Search Images Maps Play YouTube News Gmail Drive More »
Sign in
Screen reader users: click this link for accessible mode. Accessible mode has the same essential features but works better with your reader.

Patents

  1. Advanced Patent Search
Publication numberUS4517753 A
Publication typeGrant
Application numberUS 06/375,033
PCT numberPCT/SE1981/000231
Publication dateMay 21, 1985
Filing dateAug 18, 1981
Priority dateAug 18, 1980
Fee statusLapsed
Also published asDE3176149D1, EP0046453A2, EP0046453A3, EP0046453B1, WO1982000573A1
Publication number06375033, 375033, PCT/1981/231, PCT/SE/1981/000231, PCT/SE/1981/00231, PCT/SE/81/000231, PCT/SE/81/00231, PCT/SE1981/000231, PCT/SE1981/00231, PCT/SE1981000231, PCT/SE198100231, PCT/SE81/000231, PCT/SE81/00231, PCT/SE81000231, PCT/SE8100231, US 4517753 A, US 4517753A, US-A-4517753, US4517753 A, US4517753A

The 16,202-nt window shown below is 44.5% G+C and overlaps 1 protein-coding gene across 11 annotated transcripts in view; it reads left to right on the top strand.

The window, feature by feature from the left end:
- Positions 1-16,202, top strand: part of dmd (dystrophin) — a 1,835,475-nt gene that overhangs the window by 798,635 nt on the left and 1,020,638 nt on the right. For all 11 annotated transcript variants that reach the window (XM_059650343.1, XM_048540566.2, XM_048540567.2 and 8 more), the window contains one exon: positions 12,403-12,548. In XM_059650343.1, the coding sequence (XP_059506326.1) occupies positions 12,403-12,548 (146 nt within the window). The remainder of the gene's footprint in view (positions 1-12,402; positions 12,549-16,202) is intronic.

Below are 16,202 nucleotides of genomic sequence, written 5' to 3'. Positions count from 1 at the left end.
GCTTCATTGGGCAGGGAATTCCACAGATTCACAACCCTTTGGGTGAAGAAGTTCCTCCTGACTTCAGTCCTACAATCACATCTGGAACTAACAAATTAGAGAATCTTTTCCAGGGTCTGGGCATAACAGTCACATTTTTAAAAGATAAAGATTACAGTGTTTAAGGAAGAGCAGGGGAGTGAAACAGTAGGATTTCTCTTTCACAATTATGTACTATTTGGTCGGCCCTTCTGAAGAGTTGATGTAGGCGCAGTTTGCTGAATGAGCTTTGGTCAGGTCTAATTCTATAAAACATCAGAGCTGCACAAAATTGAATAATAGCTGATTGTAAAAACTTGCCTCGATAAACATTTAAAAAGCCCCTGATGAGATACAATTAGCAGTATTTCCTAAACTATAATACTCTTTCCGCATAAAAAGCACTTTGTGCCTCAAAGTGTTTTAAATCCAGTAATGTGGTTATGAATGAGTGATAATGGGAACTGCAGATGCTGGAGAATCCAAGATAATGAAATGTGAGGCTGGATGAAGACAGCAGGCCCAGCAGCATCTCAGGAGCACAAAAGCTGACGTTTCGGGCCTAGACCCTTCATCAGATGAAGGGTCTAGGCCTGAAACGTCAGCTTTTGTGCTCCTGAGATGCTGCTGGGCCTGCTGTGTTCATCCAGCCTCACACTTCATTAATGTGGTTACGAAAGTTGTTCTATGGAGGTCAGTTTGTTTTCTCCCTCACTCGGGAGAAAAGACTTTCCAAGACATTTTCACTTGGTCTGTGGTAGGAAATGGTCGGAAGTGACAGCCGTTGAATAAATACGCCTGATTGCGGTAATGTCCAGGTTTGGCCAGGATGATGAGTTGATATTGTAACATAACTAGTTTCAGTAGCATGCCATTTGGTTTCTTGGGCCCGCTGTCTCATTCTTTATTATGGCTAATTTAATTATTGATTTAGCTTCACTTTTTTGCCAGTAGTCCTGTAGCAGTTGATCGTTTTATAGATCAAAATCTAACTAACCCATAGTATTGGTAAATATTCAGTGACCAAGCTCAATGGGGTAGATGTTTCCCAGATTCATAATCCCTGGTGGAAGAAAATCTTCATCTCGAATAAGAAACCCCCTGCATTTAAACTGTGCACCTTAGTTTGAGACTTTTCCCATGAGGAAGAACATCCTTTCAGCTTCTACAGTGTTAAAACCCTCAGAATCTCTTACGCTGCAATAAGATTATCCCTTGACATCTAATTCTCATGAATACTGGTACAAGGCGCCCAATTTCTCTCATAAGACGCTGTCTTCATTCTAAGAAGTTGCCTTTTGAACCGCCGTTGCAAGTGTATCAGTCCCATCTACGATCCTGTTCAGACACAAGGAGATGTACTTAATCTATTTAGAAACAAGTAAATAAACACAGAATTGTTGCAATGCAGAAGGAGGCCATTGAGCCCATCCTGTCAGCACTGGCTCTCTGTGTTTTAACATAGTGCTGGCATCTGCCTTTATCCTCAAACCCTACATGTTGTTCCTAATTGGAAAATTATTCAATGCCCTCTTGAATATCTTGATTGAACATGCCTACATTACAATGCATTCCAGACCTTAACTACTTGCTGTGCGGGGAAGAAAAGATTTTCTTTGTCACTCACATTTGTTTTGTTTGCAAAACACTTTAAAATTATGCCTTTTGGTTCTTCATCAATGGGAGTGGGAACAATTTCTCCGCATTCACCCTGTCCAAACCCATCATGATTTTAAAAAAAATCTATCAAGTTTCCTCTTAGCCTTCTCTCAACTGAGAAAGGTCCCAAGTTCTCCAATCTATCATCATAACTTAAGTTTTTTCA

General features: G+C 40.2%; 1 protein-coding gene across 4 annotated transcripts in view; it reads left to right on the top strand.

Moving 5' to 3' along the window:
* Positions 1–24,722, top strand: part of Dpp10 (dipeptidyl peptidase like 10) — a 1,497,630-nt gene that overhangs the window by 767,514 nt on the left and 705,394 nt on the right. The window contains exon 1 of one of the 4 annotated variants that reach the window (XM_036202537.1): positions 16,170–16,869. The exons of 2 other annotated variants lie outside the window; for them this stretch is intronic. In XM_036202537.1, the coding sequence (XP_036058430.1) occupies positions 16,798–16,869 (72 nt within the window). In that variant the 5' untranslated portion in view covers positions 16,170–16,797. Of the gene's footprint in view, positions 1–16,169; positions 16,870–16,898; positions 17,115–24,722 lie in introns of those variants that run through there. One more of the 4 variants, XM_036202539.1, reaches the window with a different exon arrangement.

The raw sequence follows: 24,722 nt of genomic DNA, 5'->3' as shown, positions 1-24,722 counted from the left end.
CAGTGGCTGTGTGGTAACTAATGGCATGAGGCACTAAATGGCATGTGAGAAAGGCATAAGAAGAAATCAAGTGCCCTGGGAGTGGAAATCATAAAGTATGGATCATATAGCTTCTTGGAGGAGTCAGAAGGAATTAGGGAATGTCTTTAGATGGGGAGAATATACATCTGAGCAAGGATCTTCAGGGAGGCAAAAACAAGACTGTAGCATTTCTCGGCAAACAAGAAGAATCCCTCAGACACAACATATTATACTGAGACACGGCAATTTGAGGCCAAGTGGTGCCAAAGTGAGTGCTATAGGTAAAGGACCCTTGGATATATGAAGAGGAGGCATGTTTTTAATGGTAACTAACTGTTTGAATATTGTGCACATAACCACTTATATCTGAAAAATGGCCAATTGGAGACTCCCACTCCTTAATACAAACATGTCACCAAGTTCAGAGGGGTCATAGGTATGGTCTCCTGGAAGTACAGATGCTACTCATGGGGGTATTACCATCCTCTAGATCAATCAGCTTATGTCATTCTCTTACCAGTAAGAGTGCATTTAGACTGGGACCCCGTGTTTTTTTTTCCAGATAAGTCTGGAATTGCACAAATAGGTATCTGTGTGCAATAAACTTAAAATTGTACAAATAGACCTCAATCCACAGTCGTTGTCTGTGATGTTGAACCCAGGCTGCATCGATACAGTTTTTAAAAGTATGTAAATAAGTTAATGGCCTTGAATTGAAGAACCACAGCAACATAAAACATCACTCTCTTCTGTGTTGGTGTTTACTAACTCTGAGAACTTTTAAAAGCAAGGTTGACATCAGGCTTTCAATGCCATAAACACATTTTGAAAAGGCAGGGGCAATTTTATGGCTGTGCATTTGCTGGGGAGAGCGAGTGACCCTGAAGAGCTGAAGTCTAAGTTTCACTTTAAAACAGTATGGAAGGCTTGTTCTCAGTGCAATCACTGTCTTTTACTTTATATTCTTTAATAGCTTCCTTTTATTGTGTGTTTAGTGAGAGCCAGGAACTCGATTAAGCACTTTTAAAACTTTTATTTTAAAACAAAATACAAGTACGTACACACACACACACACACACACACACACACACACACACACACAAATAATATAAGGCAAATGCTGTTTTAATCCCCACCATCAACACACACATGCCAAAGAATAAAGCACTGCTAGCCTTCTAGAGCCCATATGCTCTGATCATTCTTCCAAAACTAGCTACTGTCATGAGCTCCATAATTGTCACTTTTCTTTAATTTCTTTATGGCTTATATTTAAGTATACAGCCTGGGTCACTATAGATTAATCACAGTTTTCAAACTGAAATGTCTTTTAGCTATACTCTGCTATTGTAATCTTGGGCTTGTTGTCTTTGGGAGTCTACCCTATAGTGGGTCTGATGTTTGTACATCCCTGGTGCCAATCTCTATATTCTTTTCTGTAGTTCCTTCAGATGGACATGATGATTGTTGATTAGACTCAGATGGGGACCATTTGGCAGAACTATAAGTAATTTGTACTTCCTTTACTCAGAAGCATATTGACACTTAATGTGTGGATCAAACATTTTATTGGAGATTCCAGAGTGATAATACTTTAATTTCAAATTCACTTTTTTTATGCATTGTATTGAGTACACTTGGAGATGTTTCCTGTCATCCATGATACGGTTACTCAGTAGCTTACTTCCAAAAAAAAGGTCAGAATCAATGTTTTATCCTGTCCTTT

InventorsLeslie Rosenbaum, Robert Alberts
Original AssigneeLeslie Rosenbaum, Robert Alberts
Export CitationBiBTeX, EndNote, RefMan
External Links: USPTO, USPTO Assignment, Espacenet
Shoe
US 4517753 A
Abstract
A shoe particularly a sportshoe, has a side lacing (1) with a slit (2) extending from an edge (4) of a foot opening (3) toward a toe area at the outside of the shoe over a part of the upper (5) of the shoe, and a tongue (10) covering from below the side lacing, said tongue being according to the invention fastened to the upper with a stitching (11) located within an area extending substantially about a central line (6) at a distance from and along said slit (2), and extending, as seen in the longitudinal direction of the shoe, from the forward end (12) of said slit toward the foot opening (3) over a distance of least one third of the slit's length.